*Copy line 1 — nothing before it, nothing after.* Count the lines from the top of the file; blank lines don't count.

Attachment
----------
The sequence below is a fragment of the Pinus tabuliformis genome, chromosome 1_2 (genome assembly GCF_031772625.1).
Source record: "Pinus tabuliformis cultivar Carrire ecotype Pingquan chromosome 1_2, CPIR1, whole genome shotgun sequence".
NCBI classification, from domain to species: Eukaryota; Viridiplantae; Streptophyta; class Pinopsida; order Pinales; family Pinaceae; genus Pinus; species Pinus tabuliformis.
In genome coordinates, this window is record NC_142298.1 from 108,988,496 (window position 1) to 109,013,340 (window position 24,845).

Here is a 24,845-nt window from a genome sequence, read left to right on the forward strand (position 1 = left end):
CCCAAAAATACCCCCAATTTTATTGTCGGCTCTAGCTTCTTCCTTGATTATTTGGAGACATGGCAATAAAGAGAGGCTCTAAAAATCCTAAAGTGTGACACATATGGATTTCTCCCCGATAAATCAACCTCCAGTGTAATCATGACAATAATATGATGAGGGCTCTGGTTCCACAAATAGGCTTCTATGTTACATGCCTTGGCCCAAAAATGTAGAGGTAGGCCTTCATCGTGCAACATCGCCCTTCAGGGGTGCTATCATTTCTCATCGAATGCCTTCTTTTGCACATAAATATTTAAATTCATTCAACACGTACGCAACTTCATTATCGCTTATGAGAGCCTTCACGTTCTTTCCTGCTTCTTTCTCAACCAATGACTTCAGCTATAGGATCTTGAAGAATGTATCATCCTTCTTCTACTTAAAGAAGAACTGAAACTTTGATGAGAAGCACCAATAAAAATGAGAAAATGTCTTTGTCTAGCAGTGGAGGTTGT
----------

The sequence below is a fragment of the Pinus tabuliformis genome, chromosome 1_2 (genome assembly GCF_031772625.1).